The National Institutes of Health’s system for selecting research projects may be considered the gold standard for equitably awarding funding, but that hasn’t kept the agency from dispatching three University of Wisconsin–Madison professors to probe the system for bias.
“The NIH peer review system is viewed by other countries and organizations as the ultimate review system for research,” says Molly Carnes, a women’s health researcher and UW-Madison professor of medicine. “That’s why it is especially important to study that system. Other institutions look to the NIH as setting the benchmark for peer review.”
Carnes, psychology professor Patricia Devine and English and sociology professor Cecilia Ford will use a $4.8 million Transformative Research Award from NIH — which annually invests more than $30 billon of public funds in medical research — to determine whether scientists judging the work of fellow scientists award more money to particular genders, races or researchers at prestigious institutions.
The UW-Madison group’s work follows on the heels of a 2011 study that showed black applicants for NIH funding were 13 percent less likely to secure grants than their white peers.
“There is a difference in the funding rate. That seems clear,” says Devine, whose research typically focuses on prejudice. “The question is whether there is bias, in which case it would be important for the NIH to know so that we could take steps to address it.”
If reviewers do show preference for certain groups over others, it may not be intentional.
“If it’s not, then we have to think about why it is that black researchers or women applicants don’t come to the point where their grants are funded,” Devine says. “It might be training or the schools they go to — things that precede the actual writing of the grant.”
The group will analyze the text of actual reviews written by the researchers who conduct peer review of grant proposals presented to NIH, looking for differences that may be connected to factors such as the applicant’s gender, race or employer.
They will also manipulate those demographic factors on grant proposals volunteered by researchers to see whether results shift based on what little the reviewers know about the applicants.
Ford will study the interplay in the in-person review sessions, the last step before the peer review group sends its rankings on grant proposals on to NIH.
“That interaction, when the reviewers finally meet to discuss the merits of proposals, is kind of a black box,” says Ford, a linguist who studies language’s role in social organization. “We want to study it not necessarily to uncover bias, but to understand what the mechanisms are by which a proposal gets considered more or less, or how people come to agree or disagree on those decisions.”
Carnes has long been curious about the factors that keep some groups from growing (in number, at least) in academic research.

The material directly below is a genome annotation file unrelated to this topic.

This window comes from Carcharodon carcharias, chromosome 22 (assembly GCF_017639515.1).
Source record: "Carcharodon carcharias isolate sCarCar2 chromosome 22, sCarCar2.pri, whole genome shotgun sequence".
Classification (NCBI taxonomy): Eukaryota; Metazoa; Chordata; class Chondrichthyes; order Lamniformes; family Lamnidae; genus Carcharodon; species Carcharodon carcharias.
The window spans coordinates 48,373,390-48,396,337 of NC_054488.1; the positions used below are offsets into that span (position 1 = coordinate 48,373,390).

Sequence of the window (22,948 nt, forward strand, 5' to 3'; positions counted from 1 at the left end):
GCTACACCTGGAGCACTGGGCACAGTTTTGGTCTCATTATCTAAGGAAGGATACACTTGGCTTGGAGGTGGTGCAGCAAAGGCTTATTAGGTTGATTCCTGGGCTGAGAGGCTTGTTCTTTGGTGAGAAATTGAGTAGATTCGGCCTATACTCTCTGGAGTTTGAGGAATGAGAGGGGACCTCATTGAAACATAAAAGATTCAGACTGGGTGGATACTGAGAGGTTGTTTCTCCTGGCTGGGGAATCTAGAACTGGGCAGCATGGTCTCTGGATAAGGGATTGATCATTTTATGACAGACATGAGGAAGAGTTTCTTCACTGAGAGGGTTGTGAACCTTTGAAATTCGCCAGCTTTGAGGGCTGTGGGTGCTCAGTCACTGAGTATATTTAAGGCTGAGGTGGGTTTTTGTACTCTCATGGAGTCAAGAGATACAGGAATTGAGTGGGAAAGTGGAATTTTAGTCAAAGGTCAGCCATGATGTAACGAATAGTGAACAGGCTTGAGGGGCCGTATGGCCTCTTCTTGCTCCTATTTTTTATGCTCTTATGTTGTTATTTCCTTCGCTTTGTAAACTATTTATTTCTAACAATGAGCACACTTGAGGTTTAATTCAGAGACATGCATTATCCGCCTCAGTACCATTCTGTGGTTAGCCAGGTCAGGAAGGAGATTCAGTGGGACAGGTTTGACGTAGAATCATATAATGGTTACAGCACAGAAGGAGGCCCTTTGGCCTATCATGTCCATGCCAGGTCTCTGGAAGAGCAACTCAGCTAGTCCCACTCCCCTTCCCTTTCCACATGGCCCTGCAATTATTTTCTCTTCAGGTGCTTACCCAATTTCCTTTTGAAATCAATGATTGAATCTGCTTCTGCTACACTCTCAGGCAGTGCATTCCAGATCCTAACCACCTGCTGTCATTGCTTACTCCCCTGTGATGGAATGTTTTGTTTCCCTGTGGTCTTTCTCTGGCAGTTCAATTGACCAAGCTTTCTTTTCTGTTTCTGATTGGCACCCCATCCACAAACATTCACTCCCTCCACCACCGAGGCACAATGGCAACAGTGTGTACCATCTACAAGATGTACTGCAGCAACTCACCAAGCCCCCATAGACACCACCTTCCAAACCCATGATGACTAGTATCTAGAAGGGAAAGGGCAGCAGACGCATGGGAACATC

“I’ve been particularly interested in what happens at evaluation junctures in an academic career,” she says. “On the other side of those points there are always fewer women and underrepresented minorities, and one of the important junctures is the grant award process.”
The enthusiastic response to a recent pilot project was a pleasant surprise to the interdisciplinary trio. A deep pool of scientists offered their time and copies of grant proposals to the effort.
“I think people are particularly interested in the idea of institutional bias — ‘If you’re from Harvard, of course you’re going to do well,’ they think,” Carnes says. “That sort of bias has never been experimentally demonstrated, but there is a sense that it exists anyway.”
NIH, which traces its roots to a one-room lab opened in 1887 as part of the Marine Hospital Service, welcomes the research as part of a continuing effort to ensure equitable funding.
“Ever since the discovery of some award disparities, NIH has been working to find the cause,” says Richard Nakamura, director of the agency’s Center for Scientific Review. “We’re pleased researchers from the University of Wisconsin-Madison received a grant to help us assess the possibilities of bias in our peer review groups. Finding a cause is the first step in finding a cure.”
The researchers are confident that NIH is prepared to take a cure, if necessary.
“We know they support changes if necessary,” Ford says.
“They’re not trying to squelch or hide anything,” Carnes says. “If it’s rigorous science, they want to see the results.”
“They want to be confident that the process they use to identify the best research is identifying the best research,” Devine says.
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